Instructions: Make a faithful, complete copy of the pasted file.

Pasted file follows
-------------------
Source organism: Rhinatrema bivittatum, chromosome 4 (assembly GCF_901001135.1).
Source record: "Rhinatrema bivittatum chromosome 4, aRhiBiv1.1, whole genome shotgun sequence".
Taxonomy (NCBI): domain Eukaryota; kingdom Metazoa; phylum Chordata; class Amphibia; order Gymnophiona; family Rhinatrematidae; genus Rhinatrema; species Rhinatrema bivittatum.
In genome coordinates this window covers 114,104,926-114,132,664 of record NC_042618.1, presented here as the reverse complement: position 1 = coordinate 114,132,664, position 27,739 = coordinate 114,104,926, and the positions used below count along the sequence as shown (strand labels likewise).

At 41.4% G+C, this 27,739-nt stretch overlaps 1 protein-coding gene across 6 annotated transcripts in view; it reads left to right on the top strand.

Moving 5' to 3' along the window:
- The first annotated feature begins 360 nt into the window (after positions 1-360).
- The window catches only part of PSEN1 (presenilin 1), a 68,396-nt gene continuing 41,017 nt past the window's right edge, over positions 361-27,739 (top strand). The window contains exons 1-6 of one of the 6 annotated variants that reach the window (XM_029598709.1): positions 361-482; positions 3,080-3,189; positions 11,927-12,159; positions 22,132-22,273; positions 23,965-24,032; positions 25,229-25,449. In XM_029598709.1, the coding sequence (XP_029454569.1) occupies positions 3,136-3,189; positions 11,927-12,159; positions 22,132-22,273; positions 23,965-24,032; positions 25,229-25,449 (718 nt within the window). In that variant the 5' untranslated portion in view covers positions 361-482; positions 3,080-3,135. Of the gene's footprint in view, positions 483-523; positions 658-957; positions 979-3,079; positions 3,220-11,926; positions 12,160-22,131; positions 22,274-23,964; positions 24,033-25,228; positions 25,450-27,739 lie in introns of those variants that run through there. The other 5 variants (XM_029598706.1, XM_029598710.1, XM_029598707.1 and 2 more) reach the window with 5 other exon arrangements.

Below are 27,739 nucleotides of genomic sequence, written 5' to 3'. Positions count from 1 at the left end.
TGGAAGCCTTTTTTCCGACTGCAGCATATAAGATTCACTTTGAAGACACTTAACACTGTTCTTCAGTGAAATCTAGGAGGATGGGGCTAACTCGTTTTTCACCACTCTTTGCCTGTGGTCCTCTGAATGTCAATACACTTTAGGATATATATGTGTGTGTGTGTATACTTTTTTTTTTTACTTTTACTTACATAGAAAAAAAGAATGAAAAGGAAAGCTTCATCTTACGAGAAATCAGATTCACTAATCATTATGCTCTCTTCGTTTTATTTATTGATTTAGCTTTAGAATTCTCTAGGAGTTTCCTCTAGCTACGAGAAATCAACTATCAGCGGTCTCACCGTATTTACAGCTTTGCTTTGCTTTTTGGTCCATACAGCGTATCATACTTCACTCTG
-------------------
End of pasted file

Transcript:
Source organism: Rhinatrema bivittatum, chromosome 4 (assembly GCF_901001135.1).
Source record: "Rhinatrema bivittatum chromosome 4, aRhiBiv1.1, whole genome shotgun sequence".
Taxonomy (NCBI): domain Eukaryota; kingdom Metazoa; phylum Chordata; class Amphibia; order Gymnophiona; family Rhinatrematidae; genus Rhinatrema; species Rhinatrema bivittatum.
In genome coordinates this window covers 114,104,926-114,132,664 of record NC_042618.1, presented here as the reverse complement: position 1 = coordinate 114,132,664, position 27,739 = coordinate 114,104,926, and the positions used below count along the sequence as shown (strand labels likewise).

At 41.4% G+C, this 27,739-nt stretch overlaps 1 protein-coding gene across 6 annotated transcripts in view; it reads left to right on the top strand.

Moving 5' to 3' along the window:
- The first annotated feature begins 360 nt into the window (after positions 1-360).
- The window catches only part of PSEN1 (presenilin 1), a 68,396-nt gene continuing 41,017 nt past the window's right edge, over positions 361-27,739 (top strand). The window contains exons 1-6 of one of the 6 annotated variants that reach the window (XM_029598709.1): positions 361-482; positions 3,080-3,189; positions 11,927-12,159; positions 22,132-22,273; positions 23,965-24,032; positions 25,229-25,449. In XM_029598709.1, the coding sequence (XP_029454569.1) occupies positions 3,136-3,189; positions 11,927-12,159; positions 22,132-22,273; positions 23,965-24,032; positions 25,229-25,449 (718 nt within the window). In that variant the 5' untranslated portion in view covers positions 361-482; positions 3,080-3,135. Of the gene's footprint in view, positions 483-523; positions 658-957; positions 979-3,079; positions 3,220-11,926; positions 12,160-22,131; positions 22,274-23,964; positions 24,033-25,228; positions 25,450-27,739 lie in introns of those variants that run through there. The other 5 variants (XM_029598706.1, XM_029598710.1, XM_029598707.1 and 2 more) reach the window with 5 other exon arrangements.

Below are 27,739 nucleotides of genomic sequence, written 5' to 3'. Positions count from 1 at the left end.
TGGAAGCCTTTTTTCCGACTGCAGCATATAAGATTCACTTTGAAGACACTTAACACTGTTCTTCAGTGAAATCTAGGAGGATGGGGCTAACTCGTTTTTCACCACTCTTTGCCTGTGGTCCTCTGAATGTCAATACACTTTAGGATATATATGTGTGTGTGTGTATACTTTTTTTTTTTACTTTTACTTACATAGAAAAAAAGAATGAAAAGGAAAGCTTCATCTTACGAGAAATCAGATTCACTAATCATTATGCTCTCTTCGTTTTATTTATTGATTTAGCTTTAGAATTCTCTAGGAGTTTCCTCTAGCTACGAGAAATCAACTATCAGCGGTCTCACCGTATTTACAGCTTTGCTTTGCTTTTTGGTCCATACAGCGTATCATACTTCACTCTG